Gardening: The best of the garden and what to do this week
- Credit: Archant
The Victorians loved ferns and in recent years we have rediscovered them, thanks to their year-round interest, tolerance to shade and perfect backdrop that they provide to bulbs such as snowdrops in winter, or placed next to astilbes beside a pond or foxgloves in a woodland setting.
Most ferns like partial-to-deep shade and the soil requirements vary greatly from those that need damp soil to others which can tolerate dry sites.
Try the evergreen Asplenium (spleenwort) if you want one which tolerates dryness, or Blechnum spicant, a native species, which is easy to grow in moist, acid conditions like a shady shrub border or woodland.
Kitchen garden: Forcing strawberries
Get a head start to summer by planting strawberries under glass now to encourage early fruits.
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Plants need exposing to a period of really cold weather to set plenty of flowers, so don’t bring them in too soon.
You can lift and plant them into a pot filled with compost and soil, then bring them into the greenhouse or cold frame, or alternatively cover any plants which are in the ground with a cloche, to encourage an earlier crop.
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Make sure that the plants which are under cover can be accessed by pollinating insects. Throw open the doors of your greenhouse and remove cloches when the weather is mild and sunny, closing everything up again at night.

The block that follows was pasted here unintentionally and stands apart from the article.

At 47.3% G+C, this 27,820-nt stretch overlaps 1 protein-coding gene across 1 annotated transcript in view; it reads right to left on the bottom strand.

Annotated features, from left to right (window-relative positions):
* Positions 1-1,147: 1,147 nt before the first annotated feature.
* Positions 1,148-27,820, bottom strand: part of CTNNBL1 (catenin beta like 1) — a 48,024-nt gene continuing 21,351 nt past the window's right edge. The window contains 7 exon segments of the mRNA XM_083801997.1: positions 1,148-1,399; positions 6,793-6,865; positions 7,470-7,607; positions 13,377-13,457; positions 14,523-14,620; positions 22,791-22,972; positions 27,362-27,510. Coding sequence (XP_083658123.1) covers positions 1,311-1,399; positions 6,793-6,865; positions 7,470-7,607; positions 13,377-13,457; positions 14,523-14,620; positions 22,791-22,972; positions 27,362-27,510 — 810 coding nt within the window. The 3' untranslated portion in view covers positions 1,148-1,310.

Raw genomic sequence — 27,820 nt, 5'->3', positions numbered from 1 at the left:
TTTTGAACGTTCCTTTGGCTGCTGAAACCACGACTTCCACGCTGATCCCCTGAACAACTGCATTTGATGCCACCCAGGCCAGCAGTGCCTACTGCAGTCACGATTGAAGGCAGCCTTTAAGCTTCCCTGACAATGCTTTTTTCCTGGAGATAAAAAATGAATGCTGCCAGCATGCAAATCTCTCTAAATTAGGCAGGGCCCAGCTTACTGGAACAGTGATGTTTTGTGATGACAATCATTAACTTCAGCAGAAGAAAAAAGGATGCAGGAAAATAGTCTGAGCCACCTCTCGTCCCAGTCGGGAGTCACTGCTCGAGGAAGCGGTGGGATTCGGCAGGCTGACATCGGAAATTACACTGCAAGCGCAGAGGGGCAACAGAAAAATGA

In the greenhouse, once the strawberries start to flower, take a soft paintbrush and just run it over each flower once a day. This way you will ensure good pollination. You won’t need to do that with the plants you grow outdoors.
What to do in the garden this week:
:: Cut back hedges before birds start to nest in them.
:: Prune large-flowered (Group 3) clematis.
:: In mild areas, start to prune roses, removing dead, diseased and dying stems.
:: Trim back winter-flowering jasmine when it has finished flowering.
:: Top-dress or repot pot-grown camellias when they pass out of flower.
:: Check supports on wall-trained fruit trees or bushes before the new season’s growth starts in earnest.
:: Test the soil in your garden to see if the pH needs adjusting or if it is deficient in any major nutrients.
:: Put cloches in position to warm the soil for early sowings of vegetables next month.
:: Sow under glass slow-maturing bedding plants such as African marigolds, petunias, lobelia and antirrhinums.
:: Prune autumn-fruiting raspberry canes.